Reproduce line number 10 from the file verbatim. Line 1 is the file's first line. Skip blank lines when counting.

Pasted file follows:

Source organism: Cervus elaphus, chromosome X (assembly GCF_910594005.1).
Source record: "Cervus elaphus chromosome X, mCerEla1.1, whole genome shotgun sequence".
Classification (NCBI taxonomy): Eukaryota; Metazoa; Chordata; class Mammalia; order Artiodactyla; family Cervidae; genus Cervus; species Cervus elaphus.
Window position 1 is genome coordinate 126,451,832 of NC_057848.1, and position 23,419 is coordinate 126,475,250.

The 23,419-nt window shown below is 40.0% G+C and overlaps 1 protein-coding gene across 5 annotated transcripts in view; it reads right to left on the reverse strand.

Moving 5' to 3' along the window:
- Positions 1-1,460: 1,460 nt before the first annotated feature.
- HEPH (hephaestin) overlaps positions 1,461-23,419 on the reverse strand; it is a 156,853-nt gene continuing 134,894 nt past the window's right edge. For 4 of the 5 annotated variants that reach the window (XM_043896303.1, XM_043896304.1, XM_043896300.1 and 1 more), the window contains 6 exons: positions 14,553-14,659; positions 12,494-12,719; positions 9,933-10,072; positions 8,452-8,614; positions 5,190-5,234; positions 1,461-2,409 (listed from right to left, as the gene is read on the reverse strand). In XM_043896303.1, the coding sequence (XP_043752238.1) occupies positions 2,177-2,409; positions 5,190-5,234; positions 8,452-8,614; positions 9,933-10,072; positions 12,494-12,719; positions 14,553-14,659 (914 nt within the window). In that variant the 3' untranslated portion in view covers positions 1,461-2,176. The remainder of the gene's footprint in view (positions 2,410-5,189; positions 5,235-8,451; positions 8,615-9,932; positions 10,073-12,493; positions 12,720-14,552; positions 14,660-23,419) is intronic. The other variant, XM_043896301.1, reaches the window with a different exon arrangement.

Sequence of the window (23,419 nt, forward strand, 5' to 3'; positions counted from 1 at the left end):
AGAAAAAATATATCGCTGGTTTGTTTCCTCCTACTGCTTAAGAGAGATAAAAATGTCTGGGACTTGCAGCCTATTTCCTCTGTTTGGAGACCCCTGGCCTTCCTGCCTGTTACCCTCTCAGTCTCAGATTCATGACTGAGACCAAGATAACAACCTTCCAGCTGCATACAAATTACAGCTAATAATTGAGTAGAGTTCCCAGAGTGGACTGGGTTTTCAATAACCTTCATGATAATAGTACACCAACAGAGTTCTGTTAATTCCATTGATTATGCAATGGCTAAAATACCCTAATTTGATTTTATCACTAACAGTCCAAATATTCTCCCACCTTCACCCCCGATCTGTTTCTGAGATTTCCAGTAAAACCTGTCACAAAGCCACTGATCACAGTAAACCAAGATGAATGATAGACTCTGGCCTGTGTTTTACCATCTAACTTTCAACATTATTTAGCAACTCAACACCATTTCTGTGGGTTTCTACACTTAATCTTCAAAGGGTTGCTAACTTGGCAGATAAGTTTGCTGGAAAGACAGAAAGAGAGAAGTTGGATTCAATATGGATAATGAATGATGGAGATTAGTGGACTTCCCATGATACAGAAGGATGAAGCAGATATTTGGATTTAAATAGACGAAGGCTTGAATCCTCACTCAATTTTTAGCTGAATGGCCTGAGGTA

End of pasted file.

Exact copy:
AGAAAAAATATATCGCTGGTTTGTTTCCTCCTACTGCTTAAGAGAGATAAAAATGTCTGGGACTTGCAGCCTATTTCCTCTGTTTGGAGACCCCTGGCCTTCCTGCCTGTTACCCTCTCAGTCTCAGATTCATGACTGAGACCAAGATAACAACCTTCCAGCTGCATACAAATTACAGCTAATAATTGAGTAGAGTTCCCAGAGTGGACTGGGTTTTCAATAACCTTCATGATAATAGTACACCAACAGAGTTCTGTTAATTCCATTGATTATGCAATGGCTAAAATACCCTAATTTGATTTTATCACTAACAGTCCAAATATTCTCCCACCTTCACCCCCGATCTGTTTCTGAGATTTCCAGTAAAACCTGTCACAAAGCCACTGATCACAGTAAACCAAGATGAATGATAGACTCTGGCCTGTGTTTTACCATCTAACTTTCAACATTATTTAGCAACTCAACACCATTTCTGTGGGTTTCTACACTTAATCTTCAAAGGGTTGCTAACTTGGCAGATAAGTTTGCTGGAAAGACAGAAAGAGAGAAGTTGGATTCAATATGGATAATGAATGATGGAGATTAGTGGACTTCCCATGATACAGAAGGATGAAGCAGATATTTGGATTTAAATAGACGAAGGCTTGAATCCTCACTCAATTTTTAGCTGAATGGCCTGAGGTA